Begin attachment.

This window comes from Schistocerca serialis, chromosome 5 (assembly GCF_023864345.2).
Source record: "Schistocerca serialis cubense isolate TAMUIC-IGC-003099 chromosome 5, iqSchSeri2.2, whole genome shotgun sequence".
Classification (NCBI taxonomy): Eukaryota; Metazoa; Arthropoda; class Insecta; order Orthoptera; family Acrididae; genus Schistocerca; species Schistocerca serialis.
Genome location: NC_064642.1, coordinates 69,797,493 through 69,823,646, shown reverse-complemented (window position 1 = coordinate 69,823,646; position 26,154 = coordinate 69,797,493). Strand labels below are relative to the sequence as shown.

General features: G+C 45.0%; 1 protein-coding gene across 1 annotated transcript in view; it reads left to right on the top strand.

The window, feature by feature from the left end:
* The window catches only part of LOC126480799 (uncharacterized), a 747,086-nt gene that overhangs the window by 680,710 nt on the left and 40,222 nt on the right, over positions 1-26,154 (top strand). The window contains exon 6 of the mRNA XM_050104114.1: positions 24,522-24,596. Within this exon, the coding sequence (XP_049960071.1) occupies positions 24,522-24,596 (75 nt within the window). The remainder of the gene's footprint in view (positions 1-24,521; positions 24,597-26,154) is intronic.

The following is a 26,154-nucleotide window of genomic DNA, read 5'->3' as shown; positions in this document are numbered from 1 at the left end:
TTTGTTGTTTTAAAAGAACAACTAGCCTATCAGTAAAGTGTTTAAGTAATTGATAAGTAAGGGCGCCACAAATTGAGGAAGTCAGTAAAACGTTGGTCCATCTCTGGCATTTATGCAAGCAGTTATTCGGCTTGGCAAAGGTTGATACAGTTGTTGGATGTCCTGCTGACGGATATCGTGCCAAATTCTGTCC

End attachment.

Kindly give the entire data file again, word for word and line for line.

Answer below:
This window comes from Schistocerca serialis, chromosome 5 (assembly GCF_023864345.2).
Source record: "Schistocerca serialis cubense isolate TAMUIC-IGC-003099 chromosome 5, iqSchSeri2.2, whole genome shotgun sequence".
Classification (NCBI taxonomy): Eukaryota; Metazoa; Arthropoda; class Insecta; order Orthoptera; family Acrididae; genus Schistocerca; species Schistocerca serialis.
Genome location: NC_064642.1, coordinates 69,797,493 through 69,823,646, shown reverse-complemented (window position 1 = coordinate 69,823,646; position 26,154 = coordinate 69,797,493). Strand labels below are relative to the sequence as shown.

General features: G+C 45.0%; 1 protein-coding gene across 1 annotated transcript in view; it reads left to right on the top strand.

The window, feature by feature from the left end:
* The window catches only part of LOC126480799 (uncharacterized), a 747,086-nt gene that overhangs the window by 680,710 nt on the left and 40,222 nt on the right, over positions 1-26,154 (top strand). The window contains exon 6 of the mRNA XM_050104114.1: positions 24,522-24,596. Within this exon, the coding sequence (XP_049960071.1) occupies positions 24,522-24,596 (75 nt within the window). The remainder of the gene's footprint in view (positions 1-24,521; positions 24,597-26,154) is intronic.

The following is a 26,154-nucleotide window of genomic DNA, read 5'->3' as shown; positions in this document are numbered from 1 at the left end:
TTTGTTGTTTTAAAAGAACAACTAGCCTATCAGTAAAGTGTTTAAGTAATTGATAAGTAAGGGCGCCACAAATTGAGGAAGTCAGTAAAACGTTGGTCCATCTCTGGCATTTATGCAAGCAGTTATTCGGCTTGGCAAAGGTTGATACAGTTGTTGGATGTCCTGCTGACGGATATCGTGCCAAATTCTGTCC